Seeds contain DNA, which have stories. The Cherokee Nation has found innovative ways to preserve those stories by storing important indigenous food crops.
Earlier this month, the Cherokee Nation’s principal chief, Chuck Hoskin Jr., delivered heirloom seeds to the Svalbard Global Seed Vault in Norway. Noted as the first US tribe to receive an invitation to deposit samples, the Cherokees donated nine varieties of beans, corn and squash that predate European occupation of the Americas.
“It is such an honor to have a piece of our culture preserved forever. Generations from now, these seeds will still hold our history and there will always be a part of the Cherokee Nation in the world,” said Hoskin to the Anadigosi newsroom.
Chuck Hoskin Jr., Principal Chief of the Cherokee
Given to the Svalbard storage vault were Cherokee White Eagle Corn, the tribe’s most sacred corn used at cultural activities and ceremonies. As well, seeds such as the Cherokee Long Greasy Bean; Cherokee Trail of Tears Beans; Cherokee Turkey Gizzard black and brown beans; and Cherokee Candy Roaster Squash.
“These plants represent centuries of Cherokee cultural and agricultural history. They provide an opportunity for Cherokees to continue the traditions of our ancestors and elders, as well as educate our youth in Cherokee culture,” told cultural biologist, Feather Smith to Food and Wine magazine.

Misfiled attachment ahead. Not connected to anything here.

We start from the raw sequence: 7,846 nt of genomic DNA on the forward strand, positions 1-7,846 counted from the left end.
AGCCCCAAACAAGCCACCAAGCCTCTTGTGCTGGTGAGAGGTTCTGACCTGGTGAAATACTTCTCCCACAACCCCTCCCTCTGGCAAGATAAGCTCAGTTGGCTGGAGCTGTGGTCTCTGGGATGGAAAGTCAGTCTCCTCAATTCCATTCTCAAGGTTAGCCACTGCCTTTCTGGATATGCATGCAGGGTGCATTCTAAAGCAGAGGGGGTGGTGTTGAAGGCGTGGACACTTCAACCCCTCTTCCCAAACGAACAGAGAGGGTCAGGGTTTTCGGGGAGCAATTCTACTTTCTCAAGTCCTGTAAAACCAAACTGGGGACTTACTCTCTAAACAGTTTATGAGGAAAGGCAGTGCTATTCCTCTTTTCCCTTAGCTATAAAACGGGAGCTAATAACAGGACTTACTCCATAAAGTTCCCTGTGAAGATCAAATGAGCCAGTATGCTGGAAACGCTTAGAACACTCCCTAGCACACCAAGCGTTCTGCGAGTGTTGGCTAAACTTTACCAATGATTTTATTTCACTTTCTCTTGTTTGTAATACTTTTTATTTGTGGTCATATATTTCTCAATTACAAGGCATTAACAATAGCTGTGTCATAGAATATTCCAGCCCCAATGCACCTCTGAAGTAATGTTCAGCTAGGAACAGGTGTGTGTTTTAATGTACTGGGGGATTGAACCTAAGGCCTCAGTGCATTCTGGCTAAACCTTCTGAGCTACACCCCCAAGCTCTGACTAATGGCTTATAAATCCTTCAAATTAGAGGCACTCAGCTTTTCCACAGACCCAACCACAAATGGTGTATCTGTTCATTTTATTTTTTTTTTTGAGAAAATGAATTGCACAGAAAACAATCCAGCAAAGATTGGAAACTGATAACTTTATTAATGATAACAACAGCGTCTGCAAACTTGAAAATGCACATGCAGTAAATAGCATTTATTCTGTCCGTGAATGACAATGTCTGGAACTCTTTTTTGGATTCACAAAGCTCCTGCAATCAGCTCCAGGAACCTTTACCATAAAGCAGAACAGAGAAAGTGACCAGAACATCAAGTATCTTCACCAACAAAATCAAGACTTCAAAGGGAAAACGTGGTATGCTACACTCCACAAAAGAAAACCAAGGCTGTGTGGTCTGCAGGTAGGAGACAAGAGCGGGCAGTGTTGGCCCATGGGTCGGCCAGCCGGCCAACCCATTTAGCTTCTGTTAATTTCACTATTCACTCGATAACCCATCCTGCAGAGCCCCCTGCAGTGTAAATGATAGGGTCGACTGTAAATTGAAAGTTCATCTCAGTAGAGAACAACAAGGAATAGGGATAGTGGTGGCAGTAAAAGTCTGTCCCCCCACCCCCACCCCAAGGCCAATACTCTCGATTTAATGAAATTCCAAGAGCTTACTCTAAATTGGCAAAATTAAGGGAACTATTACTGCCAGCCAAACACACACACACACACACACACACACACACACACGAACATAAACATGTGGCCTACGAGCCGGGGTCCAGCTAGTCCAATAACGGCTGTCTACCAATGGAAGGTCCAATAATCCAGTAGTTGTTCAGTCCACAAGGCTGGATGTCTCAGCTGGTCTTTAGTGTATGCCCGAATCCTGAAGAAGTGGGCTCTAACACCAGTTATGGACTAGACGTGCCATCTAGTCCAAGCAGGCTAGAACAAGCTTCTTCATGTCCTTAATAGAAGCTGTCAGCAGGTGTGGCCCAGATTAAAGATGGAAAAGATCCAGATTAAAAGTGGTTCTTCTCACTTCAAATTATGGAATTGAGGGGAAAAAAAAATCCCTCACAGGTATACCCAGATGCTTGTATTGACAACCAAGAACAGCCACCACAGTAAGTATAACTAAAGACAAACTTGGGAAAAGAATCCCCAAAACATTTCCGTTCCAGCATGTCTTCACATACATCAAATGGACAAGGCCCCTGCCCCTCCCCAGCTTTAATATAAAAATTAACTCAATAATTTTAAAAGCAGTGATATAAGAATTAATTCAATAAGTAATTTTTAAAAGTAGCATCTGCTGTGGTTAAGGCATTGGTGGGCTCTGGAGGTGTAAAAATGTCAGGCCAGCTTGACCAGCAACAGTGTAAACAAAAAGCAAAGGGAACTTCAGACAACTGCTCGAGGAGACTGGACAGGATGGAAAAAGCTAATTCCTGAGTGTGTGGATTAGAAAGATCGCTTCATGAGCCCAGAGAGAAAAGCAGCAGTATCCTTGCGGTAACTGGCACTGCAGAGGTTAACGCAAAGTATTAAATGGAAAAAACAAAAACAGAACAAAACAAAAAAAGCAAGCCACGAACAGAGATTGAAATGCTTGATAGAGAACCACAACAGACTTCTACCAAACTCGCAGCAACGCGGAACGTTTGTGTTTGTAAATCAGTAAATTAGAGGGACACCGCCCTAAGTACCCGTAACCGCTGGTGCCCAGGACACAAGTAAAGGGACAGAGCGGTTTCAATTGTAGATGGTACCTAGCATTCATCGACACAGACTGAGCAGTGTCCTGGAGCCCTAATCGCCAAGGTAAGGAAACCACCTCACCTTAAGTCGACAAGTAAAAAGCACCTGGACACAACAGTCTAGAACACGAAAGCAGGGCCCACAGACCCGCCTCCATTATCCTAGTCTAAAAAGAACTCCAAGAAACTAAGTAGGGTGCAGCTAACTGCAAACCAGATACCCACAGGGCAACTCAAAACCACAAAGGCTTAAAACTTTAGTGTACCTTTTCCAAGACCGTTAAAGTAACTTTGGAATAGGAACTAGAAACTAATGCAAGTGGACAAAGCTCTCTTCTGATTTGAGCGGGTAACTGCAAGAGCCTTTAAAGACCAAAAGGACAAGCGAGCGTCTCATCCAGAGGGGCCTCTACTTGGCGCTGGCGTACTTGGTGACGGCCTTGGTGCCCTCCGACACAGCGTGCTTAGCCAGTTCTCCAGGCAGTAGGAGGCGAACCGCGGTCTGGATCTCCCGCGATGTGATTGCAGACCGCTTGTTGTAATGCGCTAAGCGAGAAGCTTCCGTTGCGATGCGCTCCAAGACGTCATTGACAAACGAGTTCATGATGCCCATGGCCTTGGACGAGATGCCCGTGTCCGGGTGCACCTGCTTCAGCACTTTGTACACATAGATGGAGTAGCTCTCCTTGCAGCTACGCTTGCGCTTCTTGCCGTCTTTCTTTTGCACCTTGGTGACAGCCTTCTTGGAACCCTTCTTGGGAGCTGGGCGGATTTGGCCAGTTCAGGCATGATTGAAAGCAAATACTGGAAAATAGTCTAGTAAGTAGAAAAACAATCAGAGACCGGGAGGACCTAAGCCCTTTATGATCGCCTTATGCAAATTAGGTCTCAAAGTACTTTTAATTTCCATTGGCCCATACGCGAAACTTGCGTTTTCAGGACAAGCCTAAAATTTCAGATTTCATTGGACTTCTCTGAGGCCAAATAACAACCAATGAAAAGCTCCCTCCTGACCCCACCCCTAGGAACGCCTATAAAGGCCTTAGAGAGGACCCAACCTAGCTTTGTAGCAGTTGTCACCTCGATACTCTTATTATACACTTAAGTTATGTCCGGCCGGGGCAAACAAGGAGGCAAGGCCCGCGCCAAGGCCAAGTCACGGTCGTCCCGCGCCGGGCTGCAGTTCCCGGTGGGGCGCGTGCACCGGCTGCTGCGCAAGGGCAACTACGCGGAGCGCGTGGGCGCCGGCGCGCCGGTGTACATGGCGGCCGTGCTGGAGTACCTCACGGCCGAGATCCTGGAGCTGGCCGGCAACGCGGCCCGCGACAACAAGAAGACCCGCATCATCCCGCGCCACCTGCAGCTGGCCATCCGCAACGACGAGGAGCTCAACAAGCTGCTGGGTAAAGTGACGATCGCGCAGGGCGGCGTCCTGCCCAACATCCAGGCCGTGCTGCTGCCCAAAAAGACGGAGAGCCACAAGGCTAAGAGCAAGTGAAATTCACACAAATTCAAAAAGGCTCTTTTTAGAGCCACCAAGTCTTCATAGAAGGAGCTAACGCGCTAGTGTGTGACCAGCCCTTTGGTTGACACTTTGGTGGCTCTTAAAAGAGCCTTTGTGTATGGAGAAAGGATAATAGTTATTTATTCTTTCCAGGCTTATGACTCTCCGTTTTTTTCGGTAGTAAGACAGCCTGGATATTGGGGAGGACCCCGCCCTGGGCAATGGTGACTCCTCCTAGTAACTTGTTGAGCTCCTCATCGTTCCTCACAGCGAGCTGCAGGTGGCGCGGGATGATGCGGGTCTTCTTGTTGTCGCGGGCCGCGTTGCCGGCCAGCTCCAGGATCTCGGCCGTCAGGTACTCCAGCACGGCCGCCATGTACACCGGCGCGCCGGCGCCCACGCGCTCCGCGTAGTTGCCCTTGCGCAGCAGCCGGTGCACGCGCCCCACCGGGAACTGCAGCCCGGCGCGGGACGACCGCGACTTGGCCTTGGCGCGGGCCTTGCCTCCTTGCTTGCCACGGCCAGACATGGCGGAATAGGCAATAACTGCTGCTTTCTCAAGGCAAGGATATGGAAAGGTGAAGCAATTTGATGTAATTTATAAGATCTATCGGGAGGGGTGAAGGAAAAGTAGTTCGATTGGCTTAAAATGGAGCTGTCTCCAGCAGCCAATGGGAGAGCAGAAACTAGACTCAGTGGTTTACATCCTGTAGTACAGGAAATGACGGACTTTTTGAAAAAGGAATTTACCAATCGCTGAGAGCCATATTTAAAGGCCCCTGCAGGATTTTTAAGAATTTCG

As the Cherokee White Eagle Corn tells a story, so do other seeds. The Cherokee Trail of Tears Beans traveled with Natives forced to migrate to Oklahoma in what is known as, “The Trail of Tears.”
Top: Heirloom seeds donated to Svalbard Global Seed Vault. Photo from Cherokee Nation official IG page. Cherokee Nation. Photo from Cherokee Nation official IG page. Bottom: Cherokee Trail of Tears beans.
Global seed diversity initiative
Svalbard Global Seed Vault is a storage facility in a remote mountainside in Norway. It has the capacity to hold 4.4 million seeds in case the world experiences a grave disaster or catastrophe. Currently, the vault holds 980,000 seeds.
The invitation from Svalbard Global Seed Vault came after an NPR interview with Pat Gwin, the nation’s senior director of environmental resources. During the chat, she spoke of a years-long initiative by the Cherokees to collect native food crops from its citizens.
The seeds go under Svalbard’s “black box” regime, which means that only the institutions that deposited them have the ability to retrieve them. “Knowing the Cherokee Nation’s seeds will be forever protected and available to us, and us only, is a quite valuable thing indeed,” said Gwin in a CNN interview.
The deposit by the Cherokees was part of a larger deposit of 60,000 seeds by 36 groups. Reports The Verge, other donors include Thailand, the US, Ireland, and universities and research centers from Costa Rica, Ethiopia, and Lebanon.
In 2019, Cherokee officials expanded a distribution seed program where they doled out almost 9,000 heirloom seed packets of 24 varieties. This year, they’re passing out 10,000 packets of 2 varieties.
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